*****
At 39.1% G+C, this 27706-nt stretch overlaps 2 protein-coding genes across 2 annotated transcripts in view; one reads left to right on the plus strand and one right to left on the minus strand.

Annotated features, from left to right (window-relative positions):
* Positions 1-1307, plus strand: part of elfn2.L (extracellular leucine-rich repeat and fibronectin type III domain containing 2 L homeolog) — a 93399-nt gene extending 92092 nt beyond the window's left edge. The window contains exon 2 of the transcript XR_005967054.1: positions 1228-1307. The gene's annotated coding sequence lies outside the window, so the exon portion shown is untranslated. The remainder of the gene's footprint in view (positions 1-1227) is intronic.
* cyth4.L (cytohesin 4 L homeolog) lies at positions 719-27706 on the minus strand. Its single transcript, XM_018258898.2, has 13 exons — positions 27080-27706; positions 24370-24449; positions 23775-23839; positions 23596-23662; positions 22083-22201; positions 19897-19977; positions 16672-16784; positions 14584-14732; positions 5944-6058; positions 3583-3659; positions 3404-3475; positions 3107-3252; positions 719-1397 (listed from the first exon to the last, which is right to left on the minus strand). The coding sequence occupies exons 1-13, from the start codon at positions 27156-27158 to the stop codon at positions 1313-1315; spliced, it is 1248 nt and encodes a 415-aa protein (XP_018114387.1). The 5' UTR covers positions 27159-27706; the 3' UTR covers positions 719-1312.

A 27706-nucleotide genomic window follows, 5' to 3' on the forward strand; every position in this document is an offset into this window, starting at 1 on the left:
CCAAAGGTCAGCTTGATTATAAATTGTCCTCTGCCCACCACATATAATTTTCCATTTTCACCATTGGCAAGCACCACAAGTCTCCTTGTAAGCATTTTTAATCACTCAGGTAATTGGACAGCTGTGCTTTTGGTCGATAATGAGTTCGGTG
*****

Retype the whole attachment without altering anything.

At 39.1% G+C, this 27706-nt stretch overlaps 2 protein-coding genes across 2 annotated transcripts in view; one reads left to right on the plus strand and one right to left on the minus strand.

Annotated features, from left to right (window-relative positions):
* Positions 1-1307, plus strand: part of elfn2.L (extracellular leucine-rich repeat and fibronectin type III domain containing 2 L homeolog) — a 93399-nt gene extending 92092 nt beyond the window's left edge. The window contains exon 2 of the transcript XR_005967054.1: positions 1228-1307. The gene's annotated coding sequence lies outside the window, so the exon portion shown is untranslated. The remainder of the gene's footprint in view (positions 1-1227) is intronic.
* cyth4.L (cytohesin 4 L homeolog) lies at positions 719-27706 on the minus strand. Its single transcript, XM_018258898.2, has 13 exons — positions 27080-27706; positions 24370-24449; positions 23775-23839; positions 23596-23662; positions 22083-22201; positions 19897-19977; positions 16672-16784; positions 14584-14732; positions 5944-6058; positions 3583-3659; positions 3404-3475; positions 3107-3252; positions 719-1397 (listed from the first exon to the last, which is right to left on the minus strand). The coding sequence occupies exons 1-13, from the start codon at positions 27156-27158 to the stop codon at positions 1313-1315; spliced, it is 1248 nt and encodes a 415-aa protein (XP_018114387.1). The 5' UTR covers positions 27159-27706; the 3' UTR covers positions 719-1312.

A 27706-nucleotide genomic window follows, 5' to 3' on the forward strand; every position in this document is an offset into this window, starting at 1 on the left:
CCAAAGGTCAGCTTGATTATAAATTGTCCTCTGCCCACCACATATAATTTTCCATTTTCACCATTGGCAAGCACCACAAGTCTCCTTGTAAGCATTTTTAATCACTCAGGTAATTGGACAGCTGTGCTTTTGGTCGATAATGAGTTCGGTG